Those merchants unfortunate enough to see their credit card processing software somehow compromised in a Denial of Service attack or other kind of sabotage may turn to patches or industry provided solutions to correct the vulnerabilities. However, a recent interview with Professor Eugene Spafford of Purdue University conducted by Information Security Media Group, suggests that this attitude is part of a risky approach to the way online security is understood.
Among other things, Spafford discussed the limitations of different conceptions of online security, and the possible advantages that may arise as technology becomes less expensive. The interview was also a discussion with a fellow interviewee, Ron Ross, a fellow of the National Institute of Standards and Technology, who also contributed notions regarding cyber-attacks and virtualization.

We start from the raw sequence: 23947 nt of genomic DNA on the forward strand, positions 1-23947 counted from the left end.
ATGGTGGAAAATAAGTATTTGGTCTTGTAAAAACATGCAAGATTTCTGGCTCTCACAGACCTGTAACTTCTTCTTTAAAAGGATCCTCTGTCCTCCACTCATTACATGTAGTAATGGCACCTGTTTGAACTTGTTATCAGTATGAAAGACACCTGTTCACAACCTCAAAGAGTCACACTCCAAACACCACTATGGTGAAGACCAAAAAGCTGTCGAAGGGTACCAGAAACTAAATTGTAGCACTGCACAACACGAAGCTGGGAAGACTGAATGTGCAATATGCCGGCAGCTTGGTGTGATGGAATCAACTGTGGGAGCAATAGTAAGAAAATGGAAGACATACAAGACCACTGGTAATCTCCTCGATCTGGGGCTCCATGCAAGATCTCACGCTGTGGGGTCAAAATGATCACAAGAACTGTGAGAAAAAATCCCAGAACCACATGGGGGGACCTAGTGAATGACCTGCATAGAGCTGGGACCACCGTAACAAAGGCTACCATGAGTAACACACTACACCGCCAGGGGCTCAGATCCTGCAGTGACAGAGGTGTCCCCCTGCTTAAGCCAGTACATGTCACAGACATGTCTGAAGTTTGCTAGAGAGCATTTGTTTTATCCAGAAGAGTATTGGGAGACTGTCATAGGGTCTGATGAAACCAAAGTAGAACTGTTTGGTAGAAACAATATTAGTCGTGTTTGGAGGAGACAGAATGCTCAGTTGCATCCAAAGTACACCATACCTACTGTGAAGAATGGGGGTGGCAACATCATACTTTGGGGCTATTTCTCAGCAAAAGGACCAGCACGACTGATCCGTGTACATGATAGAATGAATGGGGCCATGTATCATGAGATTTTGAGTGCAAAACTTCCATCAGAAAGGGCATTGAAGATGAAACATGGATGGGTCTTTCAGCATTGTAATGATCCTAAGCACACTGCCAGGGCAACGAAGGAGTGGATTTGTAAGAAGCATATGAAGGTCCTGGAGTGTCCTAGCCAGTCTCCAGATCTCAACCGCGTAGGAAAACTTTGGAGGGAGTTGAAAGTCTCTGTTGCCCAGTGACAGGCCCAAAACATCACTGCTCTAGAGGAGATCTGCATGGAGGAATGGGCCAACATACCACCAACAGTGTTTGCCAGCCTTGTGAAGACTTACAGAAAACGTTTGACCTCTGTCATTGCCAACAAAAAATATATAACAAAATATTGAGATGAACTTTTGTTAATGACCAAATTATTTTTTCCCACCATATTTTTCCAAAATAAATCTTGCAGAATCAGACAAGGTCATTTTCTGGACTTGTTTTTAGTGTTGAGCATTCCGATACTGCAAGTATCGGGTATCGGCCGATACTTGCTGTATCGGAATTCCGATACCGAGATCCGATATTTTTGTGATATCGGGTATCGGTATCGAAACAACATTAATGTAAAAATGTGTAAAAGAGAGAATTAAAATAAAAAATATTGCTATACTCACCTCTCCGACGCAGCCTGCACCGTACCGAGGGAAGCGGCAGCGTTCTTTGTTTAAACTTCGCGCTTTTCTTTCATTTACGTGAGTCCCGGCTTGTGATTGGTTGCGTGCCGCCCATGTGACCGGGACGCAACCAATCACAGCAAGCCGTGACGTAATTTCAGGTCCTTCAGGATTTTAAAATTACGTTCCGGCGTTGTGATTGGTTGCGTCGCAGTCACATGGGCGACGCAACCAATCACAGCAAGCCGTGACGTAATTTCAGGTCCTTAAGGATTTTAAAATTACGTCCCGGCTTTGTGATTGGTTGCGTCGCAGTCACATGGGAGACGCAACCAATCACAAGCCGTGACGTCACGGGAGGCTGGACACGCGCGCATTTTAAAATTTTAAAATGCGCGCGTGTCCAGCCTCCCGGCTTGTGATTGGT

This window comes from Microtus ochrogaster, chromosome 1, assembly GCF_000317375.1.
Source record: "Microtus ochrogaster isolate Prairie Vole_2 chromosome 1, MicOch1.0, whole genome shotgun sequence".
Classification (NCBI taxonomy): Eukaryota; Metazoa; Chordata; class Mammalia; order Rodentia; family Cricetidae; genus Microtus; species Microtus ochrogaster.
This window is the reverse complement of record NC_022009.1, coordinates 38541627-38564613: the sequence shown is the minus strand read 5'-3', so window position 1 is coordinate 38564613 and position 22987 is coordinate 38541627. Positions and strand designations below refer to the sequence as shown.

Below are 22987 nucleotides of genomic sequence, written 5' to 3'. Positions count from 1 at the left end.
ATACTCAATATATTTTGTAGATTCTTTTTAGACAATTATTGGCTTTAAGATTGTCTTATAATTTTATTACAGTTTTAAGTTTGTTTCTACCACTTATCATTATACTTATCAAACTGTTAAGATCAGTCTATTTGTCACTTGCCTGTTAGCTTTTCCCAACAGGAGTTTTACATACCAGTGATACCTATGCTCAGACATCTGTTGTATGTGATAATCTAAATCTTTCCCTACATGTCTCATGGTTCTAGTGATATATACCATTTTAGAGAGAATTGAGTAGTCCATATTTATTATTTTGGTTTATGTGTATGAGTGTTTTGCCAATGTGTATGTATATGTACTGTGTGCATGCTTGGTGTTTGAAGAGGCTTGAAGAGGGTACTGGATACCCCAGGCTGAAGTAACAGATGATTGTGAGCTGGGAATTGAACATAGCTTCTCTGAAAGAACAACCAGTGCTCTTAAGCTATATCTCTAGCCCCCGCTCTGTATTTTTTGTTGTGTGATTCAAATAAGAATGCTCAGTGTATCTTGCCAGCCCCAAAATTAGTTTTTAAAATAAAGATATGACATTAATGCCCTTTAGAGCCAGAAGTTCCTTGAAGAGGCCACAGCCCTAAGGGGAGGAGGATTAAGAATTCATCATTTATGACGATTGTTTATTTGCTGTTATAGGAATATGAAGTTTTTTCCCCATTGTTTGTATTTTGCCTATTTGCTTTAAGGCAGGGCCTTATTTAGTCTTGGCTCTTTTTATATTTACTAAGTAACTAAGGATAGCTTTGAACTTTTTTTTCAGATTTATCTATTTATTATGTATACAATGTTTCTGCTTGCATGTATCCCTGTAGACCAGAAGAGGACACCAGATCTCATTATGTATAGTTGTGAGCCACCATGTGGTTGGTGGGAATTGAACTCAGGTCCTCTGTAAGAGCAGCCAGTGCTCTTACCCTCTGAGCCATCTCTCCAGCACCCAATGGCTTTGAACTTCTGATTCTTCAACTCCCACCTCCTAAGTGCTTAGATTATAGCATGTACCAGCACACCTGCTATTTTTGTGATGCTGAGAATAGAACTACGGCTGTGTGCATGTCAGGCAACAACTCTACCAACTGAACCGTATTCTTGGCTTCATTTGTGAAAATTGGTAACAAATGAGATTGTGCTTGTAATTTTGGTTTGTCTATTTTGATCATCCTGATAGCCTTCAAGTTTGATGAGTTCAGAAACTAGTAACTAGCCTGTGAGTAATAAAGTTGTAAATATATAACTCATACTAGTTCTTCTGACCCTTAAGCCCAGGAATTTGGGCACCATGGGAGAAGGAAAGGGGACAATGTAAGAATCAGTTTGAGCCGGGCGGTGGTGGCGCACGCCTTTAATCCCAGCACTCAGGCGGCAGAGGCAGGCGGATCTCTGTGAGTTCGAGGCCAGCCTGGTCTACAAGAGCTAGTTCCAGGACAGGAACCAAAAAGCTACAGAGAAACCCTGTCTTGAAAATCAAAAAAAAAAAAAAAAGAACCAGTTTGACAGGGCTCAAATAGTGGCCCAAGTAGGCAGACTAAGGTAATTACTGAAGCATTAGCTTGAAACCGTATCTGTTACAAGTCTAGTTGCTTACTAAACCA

Spafford also mentioned the current practice of locating professionals to help increase cybersecurity by recruiting hackers, saying that this is another short-term solution.
"We're going to have a whole lot of people out there in 10 years who got their jobs and were really, really good at finding and exploiting problems in Windows and Linux, but have no idea how to build a new system that's a successor to the cloud systems or to operate the security in these because they've never had the background," he said.
While the path forward can seem uncertain to stores employing point of sale credit card processing, it may be beneficial to such business owners to follow these types of discussions as they unfold in order to identify the viability of the cloud and other issues tied to present-day events.